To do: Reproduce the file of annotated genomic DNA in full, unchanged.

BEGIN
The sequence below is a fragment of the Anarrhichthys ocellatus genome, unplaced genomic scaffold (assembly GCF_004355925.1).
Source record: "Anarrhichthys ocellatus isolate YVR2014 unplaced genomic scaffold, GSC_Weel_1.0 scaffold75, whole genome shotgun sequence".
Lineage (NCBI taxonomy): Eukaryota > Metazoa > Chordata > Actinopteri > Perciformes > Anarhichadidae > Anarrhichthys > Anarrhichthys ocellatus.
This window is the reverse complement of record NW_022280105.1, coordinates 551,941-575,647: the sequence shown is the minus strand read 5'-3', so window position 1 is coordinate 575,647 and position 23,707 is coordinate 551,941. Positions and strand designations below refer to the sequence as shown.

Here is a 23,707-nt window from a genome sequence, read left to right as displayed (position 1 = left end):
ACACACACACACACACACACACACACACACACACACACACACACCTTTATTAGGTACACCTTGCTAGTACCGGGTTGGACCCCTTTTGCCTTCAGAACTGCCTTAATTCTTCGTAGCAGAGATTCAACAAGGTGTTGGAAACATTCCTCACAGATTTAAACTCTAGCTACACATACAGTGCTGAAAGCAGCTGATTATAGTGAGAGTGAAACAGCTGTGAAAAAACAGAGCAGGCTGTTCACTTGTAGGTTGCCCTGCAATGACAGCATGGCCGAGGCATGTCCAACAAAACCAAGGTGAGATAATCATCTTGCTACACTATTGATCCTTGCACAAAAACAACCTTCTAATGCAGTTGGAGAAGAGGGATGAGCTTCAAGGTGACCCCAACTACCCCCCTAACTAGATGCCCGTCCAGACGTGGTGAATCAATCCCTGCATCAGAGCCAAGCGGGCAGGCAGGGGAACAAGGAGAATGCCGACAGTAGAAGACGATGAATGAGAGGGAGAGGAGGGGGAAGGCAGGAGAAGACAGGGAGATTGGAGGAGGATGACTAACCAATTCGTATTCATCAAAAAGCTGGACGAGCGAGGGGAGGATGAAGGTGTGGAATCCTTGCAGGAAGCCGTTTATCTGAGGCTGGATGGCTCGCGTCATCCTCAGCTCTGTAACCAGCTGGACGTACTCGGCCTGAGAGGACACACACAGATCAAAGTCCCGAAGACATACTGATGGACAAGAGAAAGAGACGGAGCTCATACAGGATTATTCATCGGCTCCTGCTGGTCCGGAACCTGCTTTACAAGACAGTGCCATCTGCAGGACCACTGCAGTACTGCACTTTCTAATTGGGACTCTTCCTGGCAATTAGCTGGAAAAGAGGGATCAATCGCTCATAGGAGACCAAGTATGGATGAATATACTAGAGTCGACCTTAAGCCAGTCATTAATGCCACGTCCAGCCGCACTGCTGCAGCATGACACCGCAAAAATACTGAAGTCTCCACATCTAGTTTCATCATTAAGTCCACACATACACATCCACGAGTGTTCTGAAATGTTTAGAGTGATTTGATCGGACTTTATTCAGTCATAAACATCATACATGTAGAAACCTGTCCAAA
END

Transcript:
The sequence below is a fragment of the Anarrhichthys ocellatus genome, unplaced genomic scaffold (assembly GCF_004355925.1).
Source record: "Anarrhichthys ocellatus isolate YVR2014 unplaced genomic scaffold, GSC_Weel_1.0 scaffold75, whole genome shotgun sequence".
Lineage (NCBI taxonomy): Eukaryota > Metazoa > Chordata > Actinopteri > Perciformes > Anarhichadidae > Anarrhichthys > Anarrhichthys ocellatus.
This window is the reverse complement of record NW_022280105.1, coordinates 551,941-575,647: the sequence shown is the minus strand read 5'-3', so window position 1 is coordinate 575,647 and position 23,707 is coordinate 551,941. Positions and strand designations below refer to the sequence as shown.

Here is a 23,707-nt window from a genome sequence, read left to right as displayed (position 1 = left end):
ACACACACACACACACACACACACACACACACACACACACACACCTTTATTAGGTACACCTTGCTAGTACCGGGTTGGACCCCTTTTGCCTTCAGAACTGCCTTAATTCTTCGTAGCAGAGATTCAACAAGGTGTTGGAAACATTCCTCACAGATTTAAACTCTAGCTACACATACAGTGCTGAAAGCAGCTGATTATAGTGAGAGTGAAACAGCTGTGAAAAAACAGAGCAGGCTGTTCACTTGTAGGTTGCCCTGCAATGACAGCATGGCCGAGGCATGTCCAACAAAACCAAGGTGAGATAATCATCTTGCTACACTATTGATCCTTGCACAAAAACAACCTTCTAATGCAGTTGGAGAAGAGGGATGAGCTTCAAGGTGACCCCAACTACCCCCCTAACTAGATGCCCGTCCAGACGTGGTGAATCAATCCCTGCATCAGAGCCAAGCGGGCAGGCAGGGGAACAAGGAGAATGCCGACAGTAGAAGACGATGAATGAGAGGGAGAGGAGGGGGAAGGCAGGAGAAGACAGGGAGATTGGAGGAGGATGACTAACCAATTCGTATTCATCAAAAAGCTGGACGAGCGAGGGGAGGATGAAGGTGTGGAATCCTTGCAGGAAGCCGTTTATCTGAGGCTGGATGGCTCGCGTCATCCTCAGCTCTGTAACCAGCTGGACGTACTCGGCCTGAGAGGACACACACAGATCAAAGTCCCGAAGACATACTGATGGACAAGAGAAAGAGACGGAGCTCATACAGGATTATTCATCGGCTCCTGCTGGTCCGGAACCTGCTTTACAAGACAGTGCCATCTGCAGGACCACTGCAGTACTGCACTTTCTAATTGGGACTCTTCCTGGCAATTAGCTGGAAAAGAGGGATCAATCGCTCATAGGAGACCAAGTATGGATGAATATACTAGAGTCGACCTTAAGCCAGTCATTAATGCCACGTCCAGCCGCACTGCTGCAGCATGACACCGCAAAAATACTGAAGTCTCCACATCTAGTTTCATCATTAAGTCCACACATACACATCCACGAGTGTTCTGAAATGTTTAGAGTGATTTGATCGGACTTTATTCAGTCATAAACATCATACATGTAGAAACCTGTCCAAA